In this chapter of A-101 we take a look at...Read More
Your Intro to all things audio.
Welcome to Audiophile 101, an introduction to all things audio brought to you by Pocket Rock It Radio. A-101’s goal is to be an entry point for anyone and everyone to understand and enjoy music better. By answering any audio related questions you may have. No matter if you’re looking to have one question answered, or to learn it all the Audiophile 101 program strives to help inform you to all you need to know ; and get connected with those in the know.
In this chapter we will answer the question, what is AIFF?
AIFF is a fully uncompressed audio file format developed by the Apple Corporation. Because all of the data is uncompress and stored in it’s original form the AIFF file size is much larger when compared to lossy or lossless compressio of the same audio track. Due to their extremely large file size AIFF this audio format is primarily used by audio professionals, and the entertainment industry.
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AIFF stands for ‘Audio Interchange File Format’
Due to the unfriendly file size AIFF audio is not traditionally used by the at home user. The AIFF audio file is traditionally used by the music industry, TV shows, movies, animations, professional productions, really anywhere audio quality needs to be at it’s best. It gives music producers, and creators more space and data to work with to create their music.
Yes. A AIFF sound file will sound better than its AAC counterpart. AAC’s are a lossy compressed audio file meaning that the when the AAC audio file is created information of the original audio recording is removed [deleted] to reduce its file size. While this removal of information is done strategically using a lot of audio science it does impact the sound quality of the audio file. AIFF files on the other hand are fully uncompressed which means they are the original audio file you would use to create an AAC audio file Therefore contain the full bit depth and dynamic range allowing for a deeper and fuller listening experience.
The drawback of AIFF when compared to AAC comes at a digital storage cost. AIFF audio files can be many times larger than an AAC audio file making AIFF impractical for portable devices. When you start getting into higher bit rate AAC’s [better audio fideltiy] the audio quality difference becomes harder to notice without proper listening equipment. This makes a good bit rate AAC a good choice for the average music listener.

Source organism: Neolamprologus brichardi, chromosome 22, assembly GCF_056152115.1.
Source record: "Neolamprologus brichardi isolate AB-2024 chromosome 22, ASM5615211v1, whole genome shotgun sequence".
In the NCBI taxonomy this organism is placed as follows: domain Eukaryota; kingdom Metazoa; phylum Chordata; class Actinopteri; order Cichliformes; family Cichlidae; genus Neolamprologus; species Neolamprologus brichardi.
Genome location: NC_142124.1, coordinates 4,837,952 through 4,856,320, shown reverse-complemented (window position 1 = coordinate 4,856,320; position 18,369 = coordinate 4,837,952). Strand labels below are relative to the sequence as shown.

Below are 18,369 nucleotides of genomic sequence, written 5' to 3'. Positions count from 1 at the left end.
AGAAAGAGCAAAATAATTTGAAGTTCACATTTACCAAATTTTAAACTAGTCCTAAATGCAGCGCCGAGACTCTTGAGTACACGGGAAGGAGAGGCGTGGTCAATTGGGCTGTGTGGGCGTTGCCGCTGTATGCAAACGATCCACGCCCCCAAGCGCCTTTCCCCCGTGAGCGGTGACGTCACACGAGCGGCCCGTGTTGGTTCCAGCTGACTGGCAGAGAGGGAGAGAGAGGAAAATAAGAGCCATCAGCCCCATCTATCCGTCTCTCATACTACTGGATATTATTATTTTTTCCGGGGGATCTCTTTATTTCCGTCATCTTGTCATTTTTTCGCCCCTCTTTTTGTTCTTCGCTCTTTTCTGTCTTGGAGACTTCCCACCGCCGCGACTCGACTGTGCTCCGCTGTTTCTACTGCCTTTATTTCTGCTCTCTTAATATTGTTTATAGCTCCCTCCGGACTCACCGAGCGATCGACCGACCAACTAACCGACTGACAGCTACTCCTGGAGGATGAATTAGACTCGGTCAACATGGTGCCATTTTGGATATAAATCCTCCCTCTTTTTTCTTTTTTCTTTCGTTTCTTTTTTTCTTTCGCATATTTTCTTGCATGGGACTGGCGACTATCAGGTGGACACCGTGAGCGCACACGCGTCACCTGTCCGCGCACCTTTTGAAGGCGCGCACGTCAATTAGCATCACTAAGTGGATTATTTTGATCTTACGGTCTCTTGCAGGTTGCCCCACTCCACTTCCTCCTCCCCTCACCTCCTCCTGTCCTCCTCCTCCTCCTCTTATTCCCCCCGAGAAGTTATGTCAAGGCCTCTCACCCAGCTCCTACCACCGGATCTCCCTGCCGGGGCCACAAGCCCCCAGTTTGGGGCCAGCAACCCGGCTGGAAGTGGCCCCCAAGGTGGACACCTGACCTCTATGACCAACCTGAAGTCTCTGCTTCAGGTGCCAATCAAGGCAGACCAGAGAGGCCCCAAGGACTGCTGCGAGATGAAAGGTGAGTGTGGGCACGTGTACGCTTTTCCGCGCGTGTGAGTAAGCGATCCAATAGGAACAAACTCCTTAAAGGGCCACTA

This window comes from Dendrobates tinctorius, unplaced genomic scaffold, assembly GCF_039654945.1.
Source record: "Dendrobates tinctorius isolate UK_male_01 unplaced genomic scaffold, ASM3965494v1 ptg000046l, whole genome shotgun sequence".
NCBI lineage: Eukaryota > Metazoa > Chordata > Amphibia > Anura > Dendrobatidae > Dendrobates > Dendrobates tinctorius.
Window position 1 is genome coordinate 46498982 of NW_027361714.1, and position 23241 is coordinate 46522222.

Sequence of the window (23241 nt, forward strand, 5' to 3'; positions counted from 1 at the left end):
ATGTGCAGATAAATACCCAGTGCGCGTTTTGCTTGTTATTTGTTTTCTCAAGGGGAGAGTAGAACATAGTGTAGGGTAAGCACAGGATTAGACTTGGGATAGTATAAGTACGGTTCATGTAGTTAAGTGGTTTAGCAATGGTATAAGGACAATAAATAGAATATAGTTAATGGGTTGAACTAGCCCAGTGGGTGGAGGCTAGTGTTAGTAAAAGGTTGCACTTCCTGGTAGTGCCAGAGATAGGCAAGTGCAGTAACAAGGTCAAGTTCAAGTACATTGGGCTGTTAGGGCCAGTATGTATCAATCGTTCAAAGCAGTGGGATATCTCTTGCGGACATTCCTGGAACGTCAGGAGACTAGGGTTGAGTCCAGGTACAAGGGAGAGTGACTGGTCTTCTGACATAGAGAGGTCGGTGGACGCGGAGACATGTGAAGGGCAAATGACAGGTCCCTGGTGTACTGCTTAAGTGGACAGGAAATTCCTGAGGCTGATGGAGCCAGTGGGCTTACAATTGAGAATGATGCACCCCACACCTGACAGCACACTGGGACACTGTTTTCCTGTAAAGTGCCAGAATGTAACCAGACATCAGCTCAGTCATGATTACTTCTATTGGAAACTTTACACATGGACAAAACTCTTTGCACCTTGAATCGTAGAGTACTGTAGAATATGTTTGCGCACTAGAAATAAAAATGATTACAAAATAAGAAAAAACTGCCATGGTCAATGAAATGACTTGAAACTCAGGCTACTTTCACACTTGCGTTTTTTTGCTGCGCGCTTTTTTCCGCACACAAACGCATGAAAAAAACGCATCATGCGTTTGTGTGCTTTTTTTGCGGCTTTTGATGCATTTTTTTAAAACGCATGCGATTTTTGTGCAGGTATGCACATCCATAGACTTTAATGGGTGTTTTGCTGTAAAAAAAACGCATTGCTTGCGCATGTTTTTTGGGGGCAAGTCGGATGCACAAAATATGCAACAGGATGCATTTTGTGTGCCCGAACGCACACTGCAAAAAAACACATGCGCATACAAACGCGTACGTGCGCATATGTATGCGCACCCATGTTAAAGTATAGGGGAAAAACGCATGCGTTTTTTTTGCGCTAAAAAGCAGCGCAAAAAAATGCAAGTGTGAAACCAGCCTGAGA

*For more on lossy vs lossless audio see Audiophile 101 – Chapter 2 Lossy Vs. Lossless audio
Yes. It is true that both AIFF and ALAC contain the exact same audio data. The difference between the two file types comes from the way that the files are read [played] by the computer. The AIFF file format is a fully uncompressed audio file, where the ALAC audio file is lossless compressed audio file.
Lossless compressed means that while the ALAC file contains all of the original information of the original AIFF audio file, it has been rewritten in a simplified code [computer language] to save on digital storage space. So with Lossless compression audio formats like ALAC a computer program must uncompress the audio file in real time during playback. Think of this as like trying to read a book but instead it’s in a foreign language that you understand and you still need to translate the language in real time as you’re saying it out-loud which takes extra brain power.
It is true that the computer program can make this translation faster than we could ever hope to read a book, but in increases the power you computer uses due to an increase in computing function than it would take to read the natural AIFF file. This matters because the increased computing, and power usage it takes to read an ALAC file can can create digital interference that can result in some audio degrading [worsening] when compared it to the AIFF file**.
**Please note that to actually hear this difference (should it exist) you would need to have a very high end audio listening set up, and possibly super human hearing.
Yes. All of the original audio file information of is retained bit for bit. So a lossless compression audio files such as ALAC and FLAC can be converted back to it’s uncompressed original AIFF audio format.
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AIFF audio files are very large due to the amount of uncompressed information they contain. Traditionally this is about double a ALAC file. In a perfect world we’d all use uncompressed audio, but our home computers and portable devices have a limited amount of information they can actually store. Lossless compression file types like ALAC makes it so you can maintain essentially the same audio quality with half of the original file size doubling the amount of music you can store and enjoy.
Hopefully we’ve answered your questions as to what AIFF is this chapter. Really if it wasn’t for the data storage & transfer issues we’d all use uncompressed audio. But it’s not the end of the world since the audio quality is difference between AIFF and lossless compressed files is negligible we can enjoy our music with some fantastic quality, and save our data space for more music.
That doesn’t mean you need to accept that of course. Us Audiophiles are always striving to enhance our listening experience. This base knowledge is so you can make your own decision on how far down the audio rabbit hole you want to go. Maybe even into the world of high resolution digital audio?
Until next time, Happy Listening.